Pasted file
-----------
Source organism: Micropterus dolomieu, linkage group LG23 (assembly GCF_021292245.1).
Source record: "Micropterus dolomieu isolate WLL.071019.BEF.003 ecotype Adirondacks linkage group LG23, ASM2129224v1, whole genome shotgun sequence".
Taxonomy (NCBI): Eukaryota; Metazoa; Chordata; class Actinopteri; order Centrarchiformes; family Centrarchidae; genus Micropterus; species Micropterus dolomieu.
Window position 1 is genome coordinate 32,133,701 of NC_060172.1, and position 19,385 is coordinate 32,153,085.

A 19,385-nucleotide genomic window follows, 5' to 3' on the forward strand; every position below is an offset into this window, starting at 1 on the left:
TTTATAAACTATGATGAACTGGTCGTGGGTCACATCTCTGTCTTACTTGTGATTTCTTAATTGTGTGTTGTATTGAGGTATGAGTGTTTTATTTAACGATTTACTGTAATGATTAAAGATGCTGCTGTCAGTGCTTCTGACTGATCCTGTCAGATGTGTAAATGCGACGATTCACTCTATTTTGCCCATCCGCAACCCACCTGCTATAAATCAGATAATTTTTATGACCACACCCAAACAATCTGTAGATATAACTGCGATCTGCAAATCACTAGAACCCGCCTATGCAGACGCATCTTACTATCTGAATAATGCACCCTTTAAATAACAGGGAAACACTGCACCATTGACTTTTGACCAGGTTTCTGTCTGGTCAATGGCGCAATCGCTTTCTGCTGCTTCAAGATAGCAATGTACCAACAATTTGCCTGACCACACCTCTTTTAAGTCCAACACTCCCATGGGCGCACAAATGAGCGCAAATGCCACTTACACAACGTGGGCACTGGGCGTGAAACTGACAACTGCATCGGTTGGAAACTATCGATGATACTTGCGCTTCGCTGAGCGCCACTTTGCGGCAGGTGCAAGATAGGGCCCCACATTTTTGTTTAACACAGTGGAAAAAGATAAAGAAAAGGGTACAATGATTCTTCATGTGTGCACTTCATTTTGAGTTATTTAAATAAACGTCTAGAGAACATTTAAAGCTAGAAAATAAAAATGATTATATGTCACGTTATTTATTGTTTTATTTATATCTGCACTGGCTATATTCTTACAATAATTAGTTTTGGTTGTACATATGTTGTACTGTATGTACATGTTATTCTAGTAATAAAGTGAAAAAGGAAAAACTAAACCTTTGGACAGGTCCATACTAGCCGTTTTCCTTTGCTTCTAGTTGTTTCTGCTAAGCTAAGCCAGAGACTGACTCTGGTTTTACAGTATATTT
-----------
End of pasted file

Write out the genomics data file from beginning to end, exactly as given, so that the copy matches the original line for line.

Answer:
Source organism: Micropterus dolomieu, linkage group LG23 (assembly GCF_021292245.1).
Source record: "Micropterus dolomieu isolate WLL.071019.BEF.003 ecotype Adirondacks linkage group LG23, ASM2129224v1, whole genome shotgun sequence".
Taxonomy (NCBI): Eukaryota; Metazoa; Chordata; class Actinopteri; order Centrarchiformes; family Centrarchidae; genus Micropterus; species Micropterus dolomieu.
Window position 1 is genome coordinate 32,133,701 of NC_060172.1, and position 19,385 is coordinate 32,153,085.

A 19,385-nucleotide genomic window follows, 5' to 3' on the forward strand; every position below is an offset into this window, starting at 1 on the left:
TTTATAAACTATGATGAACTGGTCGTGGGTCACATCTCTGTCTTACTTGTGATTTCTTAATTGTGTGTTGTATTGAGGTATGAGTGTTTTATTTAACGATTTACTGTAATGATTAAAGATGCTGCTGTCAGTGCTTCTGACTGATCCTGTCAGATGTGTAAATGCGACGATTCACTCTATTTTGCCCATCCGCAACCCACCTGCTATAAATCAGATAATTTTTATGACCACACCCAAACAATCTGTAGATATAACTGCGATCTGCAAATCACTAGAACCCGCCTATGCAGACGCATCTTACTATCTGAATAATGCACCCTTTAAATAACAGGGAAACACTGCACCATTGACTTTTGACCAGGTTTCTGTCTGGTCAATGGCGCAATCGCTTTCTGCTGCTTCAAGATAGCAATGTACCAACAATTTGCCTGACCACACCTCTTTTAAGTCCAACACTCCCATGGGCGCACAAATGAGCGCAAATGCCACTTACACAACGTGGGCACTGGGCGTGAAACTGACAACTGCATCGGTTGGAAACTATCGATGATACTTGCGCTTCGCTGAGCGCCACTTTGCGGCAGGTGCAAGATAGGGCCCCACATTTTTGTTTAACACAGTGGAAAAAGATAAAGAAAAGGGTACAATGATTCTTCATGTGTGCACTTCATTTTGAGTTATTTAAATAAACGTCTAGAGAACATTTAAAGCTAGAAAATAAAAATGATTATATGTCACGTTATTTATTGTTTTATTTATATCTGCACTGGCTATATTCTTACAATAATTAGTTTTGGTTGTACATATGTTGTACTGTATGTACATGTTATTCTAGTAATAAAGTGAAAAAGGAAAAACTAAACCTTTGGACAGGTCCATACTAGCCGTTTTCCTTTGCTTCTAGTTGTTTCTGCTAAGCTAAGCCAGAGACTGACTCTGGTTTTACAGTATATTT